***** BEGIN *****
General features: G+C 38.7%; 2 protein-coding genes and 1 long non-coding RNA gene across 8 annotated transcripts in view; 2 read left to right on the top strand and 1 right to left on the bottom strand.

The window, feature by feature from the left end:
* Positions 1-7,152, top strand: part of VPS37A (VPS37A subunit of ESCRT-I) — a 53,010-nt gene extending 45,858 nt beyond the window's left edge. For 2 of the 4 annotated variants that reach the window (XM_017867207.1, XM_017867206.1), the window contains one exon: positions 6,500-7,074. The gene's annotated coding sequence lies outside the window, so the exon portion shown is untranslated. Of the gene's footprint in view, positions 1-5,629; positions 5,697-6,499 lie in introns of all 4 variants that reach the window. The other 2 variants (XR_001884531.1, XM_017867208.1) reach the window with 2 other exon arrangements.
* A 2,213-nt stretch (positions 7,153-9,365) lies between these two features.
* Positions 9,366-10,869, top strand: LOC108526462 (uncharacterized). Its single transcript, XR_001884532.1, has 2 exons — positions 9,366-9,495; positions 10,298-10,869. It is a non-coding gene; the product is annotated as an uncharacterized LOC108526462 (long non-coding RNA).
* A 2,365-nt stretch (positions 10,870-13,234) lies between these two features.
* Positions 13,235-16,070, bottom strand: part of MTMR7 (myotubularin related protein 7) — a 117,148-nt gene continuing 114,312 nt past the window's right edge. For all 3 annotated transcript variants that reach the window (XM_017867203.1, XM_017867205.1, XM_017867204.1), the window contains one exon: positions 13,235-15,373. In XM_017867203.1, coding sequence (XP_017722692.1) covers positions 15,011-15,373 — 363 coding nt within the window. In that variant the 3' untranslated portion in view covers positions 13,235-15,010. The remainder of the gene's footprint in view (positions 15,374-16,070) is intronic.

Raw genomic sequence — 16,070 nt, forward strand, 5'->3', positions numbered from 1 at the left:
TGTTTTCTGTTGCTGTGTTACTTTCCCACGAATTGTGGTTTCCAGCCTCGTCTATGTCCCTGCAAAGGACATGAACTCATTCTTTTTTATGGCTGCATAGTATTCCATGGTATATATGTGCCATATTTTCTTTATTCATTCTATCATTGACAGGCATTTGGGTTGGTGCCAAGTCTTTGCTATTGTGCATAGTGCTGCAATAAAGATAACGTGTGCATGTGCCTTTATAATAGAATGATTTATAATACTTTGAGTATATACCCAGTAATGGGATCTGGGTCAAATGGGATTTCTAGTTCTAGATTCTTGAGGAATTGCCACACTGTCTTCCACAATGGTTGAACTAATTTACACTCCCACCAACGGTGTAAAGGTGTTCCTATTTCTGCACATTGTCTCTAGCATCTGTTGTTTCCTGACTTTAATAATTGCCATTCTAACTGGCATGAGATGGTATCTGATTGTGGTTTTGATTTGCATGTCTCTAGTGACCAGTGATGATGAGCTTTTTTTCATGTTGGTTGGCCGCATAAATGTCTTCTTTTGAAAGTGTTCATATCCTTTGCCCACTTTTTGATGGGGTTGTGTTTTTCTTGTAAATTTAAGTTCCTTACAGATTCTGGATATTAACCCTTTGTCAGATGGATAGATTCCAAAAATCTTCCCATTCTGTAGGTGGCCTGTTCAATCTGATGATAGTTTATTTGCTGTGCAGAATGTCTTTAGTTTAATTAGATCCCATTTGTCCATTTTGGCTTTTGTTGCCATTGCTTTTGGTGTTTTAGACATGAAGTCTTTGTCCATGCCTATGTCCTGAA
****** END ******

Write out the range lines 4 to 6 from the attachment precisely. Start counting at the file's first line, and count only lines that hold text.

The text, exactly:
* A 2,213-nt stretch (positions 7,153-9,365) lies between these two features.
* Positions 9,366-10,869, top strand: LOC108526462 (uncharacterized). Its single transcript, XR_001884532.1, has 2 exons — positions 9,366-9,495; positions 10,298-10,869. It is a non-coding gene; the product is annotated as an uncharacterized LOC108526462 (long non-coding RNA).
* A 2,365-nt stretch (positions 10,870-13,234) lies between these two features.